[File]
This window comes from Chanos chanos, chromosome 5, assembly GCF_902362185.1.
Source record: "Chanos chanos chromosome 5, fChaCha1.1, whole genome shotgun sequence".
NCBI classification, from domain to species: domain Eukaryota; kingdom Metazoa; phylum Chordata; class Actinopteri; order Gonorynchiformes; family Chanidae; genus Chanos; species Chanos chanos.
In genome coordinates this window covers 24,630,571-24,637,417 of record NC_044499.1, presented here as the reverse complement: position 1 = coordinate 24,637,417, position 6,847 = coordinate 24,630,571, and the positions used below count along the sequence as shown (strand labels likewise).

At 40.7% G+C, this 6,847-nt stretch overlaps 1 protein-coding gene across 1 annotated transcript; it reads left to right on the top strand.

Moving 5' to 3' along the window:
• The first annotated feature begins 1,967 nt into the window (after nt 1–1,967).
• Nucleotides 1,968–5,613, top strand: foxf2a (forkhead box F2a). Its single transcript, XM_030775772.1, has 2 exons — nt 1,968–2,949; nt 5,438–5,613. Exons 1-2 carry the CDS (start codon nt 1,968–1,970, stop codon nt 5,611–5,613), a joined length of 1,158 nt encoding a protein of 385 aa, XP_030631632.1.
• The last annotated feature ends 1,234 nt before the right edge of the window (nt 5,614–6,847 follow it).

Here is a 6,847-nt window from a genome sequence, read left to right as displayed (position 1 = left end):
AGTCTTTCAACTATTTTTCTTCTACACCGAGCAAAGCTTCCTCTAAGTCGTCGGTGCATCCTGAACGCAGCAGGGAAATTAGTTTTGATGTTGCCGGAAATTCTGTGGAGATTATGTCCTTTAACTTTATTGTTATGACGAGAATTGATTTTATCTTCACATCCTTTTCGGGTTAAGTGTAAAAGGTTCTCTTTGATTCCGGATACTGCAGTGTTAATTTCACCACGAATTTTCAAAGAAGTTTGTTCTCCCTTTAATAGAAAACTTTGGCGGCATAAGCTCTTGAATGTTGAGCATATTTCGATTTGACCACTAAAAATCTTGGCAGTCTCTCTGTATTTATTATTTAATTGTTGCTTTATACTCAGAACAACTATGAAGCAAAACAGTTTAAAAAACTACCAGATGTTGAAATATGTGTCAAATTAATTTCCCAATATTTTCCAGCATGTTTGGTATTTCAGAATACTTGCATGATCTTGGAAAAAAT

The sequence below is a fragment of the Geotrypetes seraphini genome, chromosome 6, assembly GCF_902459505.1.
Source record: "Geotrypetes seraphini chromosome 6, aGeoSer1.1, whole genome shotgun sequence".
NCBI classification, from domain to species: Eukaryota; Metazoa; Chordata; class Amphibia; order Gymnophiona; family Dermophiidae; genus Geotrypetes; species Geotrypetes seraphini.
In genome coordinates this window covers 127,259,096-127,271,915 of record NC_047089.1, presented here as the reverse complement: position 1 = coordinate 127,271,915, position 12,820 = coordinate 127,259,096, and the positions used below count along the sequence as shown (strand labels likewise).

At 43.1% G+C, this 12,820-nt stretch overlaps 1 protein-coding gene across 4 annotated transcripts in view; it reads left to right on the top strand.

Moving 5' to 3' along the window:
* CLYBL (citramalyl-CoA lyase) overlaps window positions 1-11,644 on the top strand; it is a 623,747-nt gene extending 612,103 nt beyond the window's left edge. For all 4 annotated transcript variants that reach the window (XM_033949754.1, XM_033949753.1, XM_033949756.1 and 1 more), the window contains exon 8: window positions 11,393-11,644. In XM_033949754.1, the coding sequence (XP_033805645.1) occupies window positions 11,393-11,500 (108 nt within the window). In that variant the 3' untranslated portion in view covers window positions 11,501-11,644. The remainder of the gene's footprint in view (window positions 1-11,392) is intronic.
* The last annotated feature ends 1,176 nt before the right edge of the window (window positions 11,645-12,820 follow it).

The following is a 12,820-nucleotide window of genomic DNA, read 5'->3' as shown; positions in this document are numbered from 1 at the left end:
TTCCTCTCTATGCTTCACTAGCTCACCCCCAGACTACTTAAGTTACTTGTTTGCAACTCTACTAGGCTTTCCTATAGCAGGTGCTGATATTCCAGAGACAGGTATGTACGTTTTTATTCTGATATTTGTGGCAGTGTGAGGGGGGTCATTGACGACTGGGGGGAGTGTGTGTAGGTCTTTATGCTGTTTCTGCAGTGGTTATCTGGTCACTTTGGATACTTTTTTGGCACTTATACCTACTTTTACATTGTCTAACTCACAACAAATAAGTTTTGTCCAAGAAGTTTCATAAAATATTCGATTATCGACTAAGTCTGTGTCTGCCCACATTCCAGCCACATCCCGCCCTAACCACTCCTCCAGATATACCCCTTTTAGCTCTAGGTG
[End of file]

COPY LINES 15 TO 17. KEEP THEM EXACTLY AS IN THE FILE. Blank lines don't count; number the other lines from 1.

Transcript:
In genome coordinates this window covers 127,259,096-127,271,915 of record NC_047089.1, presented here as the reverse complement: position 1 = coordinate 127,271,915, position 12,820 = coordinate 127,259,096, and the positions used below count along the sequence as shown (strand labels likewise).

At 43.1% G+C, this 12,820-nt stretch overlaps 1 protein-coding gene across 4 annotated transcripts in view; it reads left to right on the top strand.

Moving 5' to 3' along the window: